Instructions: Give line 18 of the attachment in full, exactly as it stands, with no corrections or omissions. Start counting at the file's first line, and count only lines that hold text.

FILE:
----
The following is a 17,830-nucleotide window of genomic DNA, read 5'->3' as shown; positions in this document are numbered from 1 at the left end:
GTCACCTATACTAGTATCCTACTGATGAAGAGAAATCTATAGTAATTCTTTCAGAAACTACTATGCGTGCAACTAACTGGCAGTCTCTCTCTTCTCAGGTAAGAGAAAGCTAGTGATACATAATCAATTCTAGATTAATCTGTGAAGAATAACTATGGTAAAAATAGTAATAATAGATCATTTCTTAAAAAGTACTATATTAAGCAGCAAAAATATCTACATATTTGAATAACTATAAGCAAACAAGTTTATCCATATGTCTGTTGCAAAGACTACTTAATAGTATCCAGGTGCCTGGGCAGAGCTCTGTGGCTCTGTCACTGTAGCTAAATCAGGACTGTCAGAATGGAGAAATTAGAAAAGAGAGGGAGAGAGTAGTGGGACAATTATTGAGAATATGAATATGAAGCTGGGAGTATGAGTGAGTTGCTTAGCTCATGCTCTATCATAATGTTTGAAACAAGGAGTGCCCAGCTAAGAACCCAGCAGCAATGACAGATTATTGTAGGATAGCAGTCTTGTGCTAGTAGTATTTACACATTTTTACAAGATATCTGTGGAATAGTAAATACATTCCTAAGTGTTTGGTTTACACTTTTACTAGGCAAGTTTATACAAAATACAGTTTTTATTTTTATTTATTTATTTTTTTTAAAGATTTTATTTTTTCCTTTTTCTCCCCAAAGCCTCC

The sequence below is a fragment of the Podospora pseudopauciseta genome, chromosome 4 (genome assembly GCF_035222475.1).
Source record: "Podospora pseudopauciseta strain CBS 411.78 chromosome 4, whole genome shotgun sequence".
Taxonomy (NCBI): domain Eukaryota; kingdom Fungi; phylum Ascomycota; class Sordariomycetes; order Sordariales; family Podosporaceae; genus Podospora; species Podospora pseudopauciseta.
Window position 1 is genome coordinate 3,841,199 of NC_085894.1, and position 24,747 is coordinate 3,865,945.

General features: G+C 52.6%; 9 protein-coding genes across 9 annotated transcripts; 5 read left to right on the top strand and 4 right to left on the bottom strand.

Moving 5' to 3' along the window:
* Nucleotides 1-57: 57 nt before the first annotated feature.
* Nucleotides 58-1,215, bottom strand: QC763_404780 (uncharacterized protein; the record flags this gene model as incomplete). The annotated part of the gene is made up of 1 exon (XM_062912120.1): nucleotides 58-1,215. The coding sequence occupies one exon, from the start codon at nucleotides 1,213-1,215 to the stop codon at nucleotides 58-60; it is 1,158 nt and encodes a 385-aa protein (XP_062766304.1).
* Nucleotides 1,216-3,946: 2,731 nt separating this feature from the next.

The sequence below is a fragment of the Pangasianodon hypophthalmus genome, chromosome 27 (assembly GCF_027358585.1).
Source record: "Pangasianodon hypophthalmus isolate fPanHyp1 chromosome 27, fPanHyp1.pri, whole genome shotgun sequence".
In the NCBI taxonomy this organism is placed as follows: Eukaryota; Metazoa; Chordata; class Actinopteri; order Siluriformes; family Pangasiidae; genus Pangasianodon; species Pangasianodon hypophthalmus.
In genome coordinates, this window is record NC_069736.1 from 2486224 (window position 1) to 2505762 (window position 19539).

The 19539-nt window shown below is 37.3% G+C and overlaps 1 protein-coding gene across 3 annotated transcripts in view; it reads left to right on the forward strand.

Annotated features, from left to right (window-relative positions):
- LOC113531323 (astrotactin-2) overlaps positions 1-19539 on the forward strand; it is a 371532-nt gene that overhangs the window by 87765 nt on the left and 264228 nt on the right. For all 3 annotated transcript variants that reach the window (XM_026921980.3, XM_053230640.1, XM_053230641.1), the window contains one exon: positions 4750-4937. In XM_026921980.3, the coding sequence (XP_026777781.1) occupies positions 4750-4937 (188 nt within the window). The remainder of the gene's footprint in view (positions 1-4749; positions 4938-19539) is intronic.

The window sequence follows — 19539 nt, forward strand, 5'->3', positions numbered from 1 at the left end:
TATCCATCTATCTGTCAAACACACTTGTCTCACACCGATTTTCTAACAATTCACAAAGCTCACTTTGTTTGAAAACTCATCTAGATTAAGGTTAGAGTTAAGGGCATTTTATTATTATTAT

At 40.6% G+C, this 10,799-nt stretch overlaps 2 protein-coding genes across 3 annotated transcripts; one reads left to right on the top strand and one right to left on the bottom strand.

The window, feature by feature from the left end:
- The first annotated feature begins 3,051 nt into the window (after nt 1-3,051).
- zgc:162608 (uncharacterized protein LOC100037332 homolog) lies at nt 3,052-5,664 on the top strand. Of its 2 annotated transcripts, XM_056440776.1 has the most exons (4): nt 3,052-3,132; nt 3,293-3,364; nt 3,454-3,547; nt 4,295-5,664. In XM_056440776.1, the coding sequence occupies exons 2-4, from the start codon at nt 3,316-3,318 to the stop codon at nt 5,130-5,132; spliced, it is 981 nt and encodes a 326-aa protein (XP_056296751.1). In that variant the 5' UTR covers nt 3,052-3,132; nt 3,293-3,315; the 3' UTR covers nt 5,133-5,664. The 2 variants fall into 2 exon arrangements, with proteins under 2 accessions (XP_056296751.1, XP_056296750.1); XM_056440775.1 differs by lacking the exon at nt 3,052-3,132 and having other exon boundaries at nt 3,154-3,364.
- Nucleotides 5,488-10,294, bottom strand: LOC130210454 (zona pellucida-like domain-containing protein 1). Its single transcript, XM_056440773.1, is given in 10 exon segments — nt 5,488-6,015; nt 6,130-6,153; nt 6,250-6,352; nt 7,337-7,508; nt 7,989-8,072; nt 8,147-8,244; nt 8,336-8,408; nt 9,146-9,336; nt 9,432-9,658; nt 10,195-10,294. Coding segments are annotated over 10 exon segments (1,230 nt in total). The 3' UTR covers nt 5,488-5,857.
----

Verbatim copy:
- LOC113531323 (astrotactin-2) overlaps positions 1-19539 on the forward strand; it is a 371532-nt gene that overhangs the window by 87765 nt on the left and 264228 nt on the right. For all 3 annotated transcript variants that reach the window (XM_026921980.3, XM_053230640.1, XM_053230641.1), the window contains one exon: positions 4750-4937. In XM_026921980.3, the coding sequence (XP_026777781.1) occupies positions 4750-4937 (188 nt within the window). The remainder of the gene's footprint in view (positions 1-4749; positions 4938-19539) is intronic.